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New IWC Pultruded GRP Towers for power station in Queensland

In the dynamic landscape of power generation, a Queensland Power Station has taken a leap forward with the introduction of new IWC pultruded cooling towers. IWC Australasia was recently awarded a contract to design and construct two new pultruded cooling towers with the support of its sub-contractor, UGL. Nestled near Biloela in central Queensland, the Power Station is a major contributor to Australia’s energy grid. 

These cooling towers mark an important development for the Power Station. The project initiated a transformative phase, demolishing the existing wooden cooling towers and erecting new mechanical draught counter flow cooling towers with a  Glass Reinforced Plastic (GRP) structure. The two IWC cooling towers, each comprising 18 cells and stretching over 200 meters, represent a change in construction methodology for the power station.

Designed in accordance with CTI STD-137 & CTI STD-152 standards, these towers offer a host of advantages. Pultruded GRP has emerged as the material of choice for large, field-erected cooling towers due to its extended service life, rapid deployment capabilities, and reduced construction durations. Moreover, these towers exhibit chemical and corrosion resistance, high impact strength, and a remarkable combination of rigidity and lightweight design.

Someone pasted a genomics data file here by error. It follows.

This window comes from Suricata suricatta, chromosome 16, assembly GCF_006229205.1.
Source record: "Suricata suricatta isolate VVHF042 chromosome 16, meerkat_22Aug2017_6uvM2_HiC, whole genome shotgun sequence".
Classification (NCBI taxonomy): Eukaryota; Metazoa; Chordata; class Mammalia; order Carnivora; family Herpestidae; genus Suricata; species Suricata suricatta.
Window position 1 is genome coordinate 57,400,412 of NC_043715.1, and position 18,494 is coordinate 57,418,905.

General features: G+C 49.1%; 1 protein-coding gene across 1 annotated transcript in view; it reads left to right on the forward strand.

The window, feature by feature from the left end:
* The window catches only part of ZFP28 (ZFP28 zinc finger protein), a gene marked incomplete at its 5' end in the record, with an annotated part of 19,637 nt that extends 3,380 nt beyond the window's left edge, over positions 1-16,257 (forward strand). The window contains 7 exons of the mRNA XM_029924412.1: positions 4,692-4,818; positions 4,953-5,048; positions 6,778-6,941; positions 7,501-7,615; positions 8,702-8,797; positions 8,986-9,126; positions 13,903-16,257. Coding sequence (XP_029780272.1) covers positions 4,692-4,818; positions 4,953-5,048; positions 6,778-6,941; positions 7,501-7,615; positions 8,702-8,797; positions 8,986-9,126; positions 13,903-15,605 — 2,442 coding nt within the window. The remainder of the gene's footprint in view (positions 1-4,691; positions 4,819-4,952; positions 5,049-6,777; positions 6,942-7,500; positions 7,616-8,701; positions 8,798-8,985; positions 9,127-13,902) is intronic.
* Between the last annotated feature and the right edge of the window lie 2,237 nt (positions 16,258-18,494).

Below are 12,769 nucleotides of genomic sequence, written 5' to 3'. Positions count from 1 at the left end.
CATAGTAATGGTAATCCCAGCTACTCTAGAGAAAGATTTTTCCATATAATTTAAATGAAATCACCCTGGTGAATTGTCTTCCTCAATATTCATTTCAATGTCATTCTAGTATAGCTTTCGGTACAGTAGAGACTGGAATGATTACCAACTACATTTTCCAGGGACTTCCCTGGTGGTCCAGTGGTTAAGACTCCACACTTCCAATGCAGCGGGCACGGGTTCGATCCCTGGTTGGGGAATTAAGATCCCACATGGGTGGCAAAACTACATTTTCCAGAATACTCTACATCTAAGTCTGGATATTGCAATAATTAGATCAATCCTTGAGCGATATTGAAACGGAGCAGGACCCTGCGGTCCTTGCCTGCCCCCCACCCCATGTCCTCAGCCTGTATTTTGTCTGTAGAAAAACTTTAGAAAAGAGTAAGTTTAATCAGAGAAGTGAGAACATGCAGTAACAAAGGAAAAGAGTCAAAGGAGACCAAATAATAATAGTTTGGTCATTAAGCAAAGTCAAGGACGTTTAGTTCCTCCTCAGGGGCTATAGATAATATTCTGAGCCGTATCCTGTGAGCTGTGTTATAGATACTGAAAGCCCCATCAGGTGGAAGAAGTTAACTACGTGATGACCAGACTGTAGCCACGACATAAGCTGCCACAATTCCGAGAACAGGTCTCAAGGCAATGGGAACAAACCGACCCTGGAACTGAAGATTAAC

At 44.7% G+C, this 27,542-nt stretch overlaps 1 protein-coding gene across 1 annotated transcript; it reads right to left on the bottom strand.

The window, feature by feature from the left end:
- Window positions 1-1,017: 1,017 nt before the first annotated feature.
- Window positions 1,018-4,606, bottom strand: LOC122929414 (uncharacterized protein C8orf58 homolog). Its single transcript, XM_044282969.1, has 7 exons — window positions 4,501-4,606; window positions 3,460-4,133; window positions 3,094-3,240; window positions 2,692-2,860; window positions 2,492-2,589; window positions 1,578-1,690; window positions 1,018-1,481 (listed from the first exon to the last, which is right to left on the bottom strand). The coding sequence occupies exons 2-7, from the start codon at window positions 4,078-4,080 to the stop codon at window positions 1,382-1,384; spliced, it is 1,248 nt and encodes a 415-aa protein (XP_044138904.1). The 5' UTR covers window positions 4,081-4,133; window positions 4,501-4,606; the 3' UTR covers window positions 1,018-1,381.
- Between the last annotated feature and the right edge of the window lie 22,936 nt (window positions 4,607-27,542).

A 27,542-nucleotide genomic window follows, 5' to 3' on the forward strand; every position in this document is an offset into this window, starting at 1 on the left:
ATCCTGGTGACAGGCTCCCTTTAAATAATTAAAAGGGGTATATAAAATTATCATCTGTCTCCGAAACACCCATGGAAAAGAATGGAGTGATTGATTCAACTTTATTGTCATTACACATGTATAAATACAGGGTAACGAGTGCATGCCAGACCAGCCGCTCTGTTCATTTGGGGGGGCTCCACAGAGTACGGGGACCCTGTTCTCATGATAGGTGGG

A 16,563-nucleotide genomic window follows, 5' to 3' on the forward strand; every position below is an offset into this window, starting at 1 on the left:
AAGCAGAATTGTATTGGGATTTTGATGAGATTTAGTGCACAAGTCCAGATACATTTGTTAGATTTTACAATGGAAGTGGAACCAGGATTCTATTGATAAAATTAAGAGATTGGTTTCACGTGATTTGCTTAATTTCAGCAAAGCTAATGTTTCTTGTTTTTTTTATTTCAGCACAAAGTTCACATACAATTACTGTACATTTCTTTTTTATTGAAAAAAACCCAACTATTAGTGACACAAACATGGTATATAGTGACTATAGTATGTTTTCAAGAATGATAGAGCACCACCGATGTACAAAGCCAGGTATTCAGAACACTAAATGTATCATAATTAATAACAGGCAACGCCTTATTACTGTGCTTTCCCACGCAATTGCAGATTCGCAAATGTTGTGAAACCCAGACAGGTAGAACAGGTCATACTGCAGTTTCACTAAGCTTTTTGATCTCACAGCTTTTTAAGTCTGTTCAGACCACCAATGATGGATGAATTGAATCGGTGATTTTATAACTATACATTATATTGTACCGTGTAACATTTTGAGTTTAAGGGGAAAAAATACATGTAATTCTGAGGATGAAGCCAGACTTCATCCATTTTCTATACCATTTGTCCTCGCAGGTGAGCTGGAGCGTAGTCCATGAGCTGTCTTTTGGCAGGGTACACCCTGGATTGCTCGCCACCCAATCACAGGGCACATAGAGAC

The decision to embrace pultruded technology is not just a leap forward; it’s a strategic move towards sustainability and efficiency. Unlike their wooden counterparts, pultruded cooling towers promise not only long-term reliability but also shorter construction timelines.

After months of hard work and extraordinary effort from the IWC Australasia team and sub-contractors, one of the unit’s at the Power Station is back in operation and as the project nears completion, the anticipation for the full restoration of the units has the industry excited.

With the integration of pultruded cooling towers, the Power Station is not just rebuilding; it’s redefining the standards for power infrastructure and will resonate in Australia’s energy landscape for years to come.

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